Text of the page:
San José, Costa Rica, since 1956

Eyewitnesses Describe Asian Tidal Waves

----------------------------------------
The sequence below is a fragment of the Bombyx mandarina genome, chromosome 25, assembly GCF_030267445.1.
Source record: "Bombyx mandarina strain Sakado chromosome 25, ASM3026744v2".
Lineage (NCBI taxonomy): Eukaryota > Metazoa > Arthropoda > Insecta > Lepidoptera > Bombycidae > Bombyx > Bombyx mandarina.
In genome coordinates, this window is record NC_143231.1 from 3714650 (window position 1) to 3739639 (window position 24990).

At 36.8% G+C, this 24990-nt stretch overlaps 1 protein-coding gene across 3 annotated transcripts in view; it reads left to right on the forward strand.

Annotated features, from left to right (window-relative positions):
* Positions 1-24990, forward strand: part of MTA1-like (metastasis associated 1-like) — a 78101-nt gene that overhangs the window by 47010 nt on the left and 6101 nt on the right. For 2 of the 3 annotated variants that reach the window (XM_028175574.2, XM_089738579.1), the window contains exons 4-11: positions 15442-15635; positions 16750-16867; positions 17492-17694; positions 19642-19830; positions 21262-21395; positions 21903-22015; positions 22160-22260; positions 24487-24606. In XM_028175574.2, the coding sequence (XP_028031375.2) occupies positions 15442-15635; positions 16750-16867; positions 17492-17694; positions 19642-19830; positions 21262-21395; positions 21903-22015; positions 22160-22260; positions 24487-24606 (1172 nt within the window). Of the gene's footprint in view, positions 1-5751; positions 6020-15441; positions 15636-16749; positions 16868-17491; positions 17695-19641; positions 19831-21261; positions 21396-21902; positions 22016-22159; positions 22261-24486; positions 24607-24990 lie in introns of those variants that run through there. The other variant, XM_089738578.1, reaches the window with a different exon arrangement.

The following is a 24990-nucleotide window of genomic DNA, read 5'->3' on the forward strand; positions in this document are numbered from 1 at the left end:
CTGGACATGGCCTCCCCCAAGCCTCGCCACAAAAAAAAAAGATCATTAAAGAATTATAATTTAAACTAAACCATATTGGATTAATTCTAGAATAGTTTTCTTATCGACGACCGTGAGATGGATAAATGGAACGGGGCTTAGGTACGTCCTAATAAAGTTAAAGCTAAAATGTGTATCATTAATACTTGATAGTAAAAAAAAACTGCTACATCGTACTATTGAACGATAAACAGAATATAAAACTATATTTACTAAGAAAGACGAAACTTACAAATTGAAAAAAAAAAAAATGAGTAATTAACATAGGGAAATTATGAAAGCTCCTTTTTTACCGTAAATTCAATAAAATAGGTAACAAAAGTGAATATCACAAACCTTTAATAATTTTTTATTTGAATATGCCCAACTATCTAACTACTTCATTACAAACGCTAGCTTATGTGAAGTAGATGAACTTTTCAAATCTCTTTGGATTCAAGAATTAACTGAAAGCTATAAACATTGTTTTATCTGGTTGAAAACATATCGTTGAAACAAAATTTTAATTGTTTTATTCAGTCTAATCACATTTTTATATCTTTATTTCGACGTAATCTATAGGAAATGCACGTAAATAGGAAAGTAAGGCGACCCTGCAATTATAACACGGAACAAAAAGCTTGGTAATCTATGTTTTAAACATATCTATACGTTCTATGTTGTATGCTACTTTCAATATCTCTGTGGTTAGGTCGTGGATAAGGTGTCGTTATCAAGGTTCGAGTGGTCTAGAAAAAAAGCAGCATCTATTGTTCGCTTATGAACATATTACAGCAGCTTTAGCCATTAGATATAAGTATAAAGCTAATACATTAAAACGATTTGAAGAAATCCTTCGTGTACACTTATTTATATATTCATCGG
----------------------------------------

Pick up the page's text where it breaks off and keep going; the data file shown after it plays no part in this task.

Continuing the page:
CANADIAN English teacher RanjitBogan was on vacation in Patong Beach,Phuket, Thailand, when the tsunami struckDec. 26. He wrote the following account tohis friend Sunita Bhatia, a fitness trainerliving in Manuel Antonio in the southernPacific zone:“I was woken up by tremors. My hotelwas located on the beachfront. Soon after,I heard what sounded like thunder outsidemy room and then screams. I looked outsidemy room window to look at the beachand saw there was no beach left.“THE sound of the thunder was peoplerunning up the stairs to the top of the hotelfor safety and of cars and boats slamminginto the hotel.“The entire beach and main road wascompletely eradicated. The wave tossedcars and boats into hotels like they weremade of paper. As the wave subsided I sawone man carrying dead man just at the baseof the hotel. The complete first floor of myhotel was destroyed. As I looked aroundthere were hundreds of people standing onthe roofs of buildings and other hotels. Thepower of the tidal wave ripped througheverything, including a concrete wall separatingthe beach from the road in front.“BY the afternoon it looked like theworst was over, with the occasional non-threateningsmaller waves coming in. Mostof the people in my hotel fled. I walkeddown to find the entrance blocked off bydebris. I managed to walk over it to findthree destroyed cars in what used to be thehotel lobby. As I walked out I saw boatsripped apart on the street. They were thesame boats that were shown on CNN coveragefor damage in Phuket, Thailand. Thatfootage was right outside my hotel. As Iwalked around I took pictures of what usedto be Watsons Pharmacy, McDonald’s andStarbucks. They, like everything else, werecompletely destroyed. It resembled a warzone right out of a movie.”***************DAVID Swanson, from the UnitedStates, is a science teacher working inThailand who was on a day trip to a beacheast of Phuket Island when the seismic seawave struck. He wrote The Tico Timeswith his account of the disaster:“The trail to the next beach windsaround huge limestone blocks that separatethe beaches, and this is where I was whenthe wave hit, very protected in the middleof the peninsula.“I reached the beach about 30 secondsafter the wave hit, but not before a wave ofpeople rushed at me down the path. I didnot know what had happened and everyonewas too out of breath to speak.“FINALLY, one man said his boat hadtipped over. When I popped out from thetrail and could see the beach, there was nobeach as it was covered with water. Therewas debris everywhere and quite a fewboats floating upside down, all across thefront of the beach area. Some of the boatswere 40 feet long or more. Water was stillpouring off the treetops at the edge of thebeach, dripping down on me.“One guy stood on a raised concretepad and had a video camera. He showedme the video he has just shot of the wave,about four meters tall, coming in and topplingall of the boats. The wave struck thecement wall he was standing behind andcracked it off, part of which fell on his leg.That is when I realized the seriousness ofthe event. I stayed on the beach as thewater receded and helped a few other guyslook for people. We found no one, as theywere probably sucked out by the hugeundertow.“THE devastation at all three beacheson the peninsula was unbelievable, butespecially the westward facing one where Ihad first arrived. My friends, who I hadseen at this beach earlier, had gotten into along-tail boat bound for Phi Phi Island, butas they were boarding the water suddenlydisappeared, leaving the boat stranded. Itwas then they saw the wave approaching.They ran to shore and watched the wavecome in. As it got closer and crushed severalhuge yachts, they realized they neededto run. As they ran inland, chairs andtables came crashing after them from theopen-air restaurants on the beachfront.“They made it to safety somehow,however. The beach was littered with shatteredboats and motors and looked completelydifferent from when I had seen itearlier in the day. All of the water taxiboats were there in pieces on the beach,with one even up in the treetops.“…THE beach in that town (where hishotel was) had been hit badly, as well.Boats brought people in all night longfrom Phi Phi Island, as nearly everythingthere is situated on a sandbar and had beentotally destroyed. The next day, my friendsand I left the area and headed inland.“For several days we saw caravans oftrucks and cars bringing in emergency supplies.The sound of helicopters was constantfrom shortly after the time the wavehit until several days later.”

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